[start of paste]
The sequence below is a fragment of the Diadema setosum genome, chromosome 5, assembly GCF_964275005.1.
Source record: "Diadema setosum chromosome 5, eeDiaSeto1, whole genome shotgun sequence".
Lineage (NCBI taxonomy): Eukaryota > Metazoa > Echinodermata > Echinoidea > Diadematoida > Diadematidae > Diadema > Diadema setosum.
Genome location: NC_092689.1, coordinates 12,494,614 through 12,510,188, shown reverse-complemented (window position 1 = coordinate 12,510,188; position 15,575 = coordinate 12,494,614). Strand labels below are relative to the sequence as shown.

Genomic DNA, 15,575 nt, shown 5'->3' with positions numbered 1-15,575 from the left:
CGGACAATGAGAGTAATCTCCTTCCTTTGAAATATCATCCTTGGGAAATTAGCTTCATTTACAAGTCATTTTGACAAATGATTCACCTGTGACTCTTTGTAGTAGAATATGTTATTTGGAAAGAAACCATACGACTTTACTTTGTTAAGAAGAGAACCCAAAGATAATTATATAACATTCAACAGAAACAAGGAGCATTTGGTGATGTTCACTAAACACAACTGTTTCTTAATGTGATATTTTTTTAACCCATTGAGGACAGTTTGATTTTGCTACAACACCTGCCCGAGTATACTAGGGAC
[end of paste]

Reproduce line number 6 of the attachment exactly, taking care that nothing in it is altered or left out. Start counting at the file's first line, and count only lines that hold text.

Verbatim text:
CGGACAATGAGAGTAATCTCCTTCCTTTGAAATATCATCCTTGGGAAATTAGCTTCATTTACAAGTCATTTTGACAAATGATTCACCTGTGACTCTTTGTAGTAGAATATGTTATTTGGAAAGAAACCATACGACTTTACTTTGTTAAGAAGAGAACCCAAAGATAATTATATAACATTCAACAGAAACAAGGAGCATTTGGTGATGTTCACTAAACACAACTGTTTCTTAATGTGATATTTTTTTAACCCATTGAGGACAGTTTGATTTTGCTACAACACCTGCCCGAGTATACTAGGGAC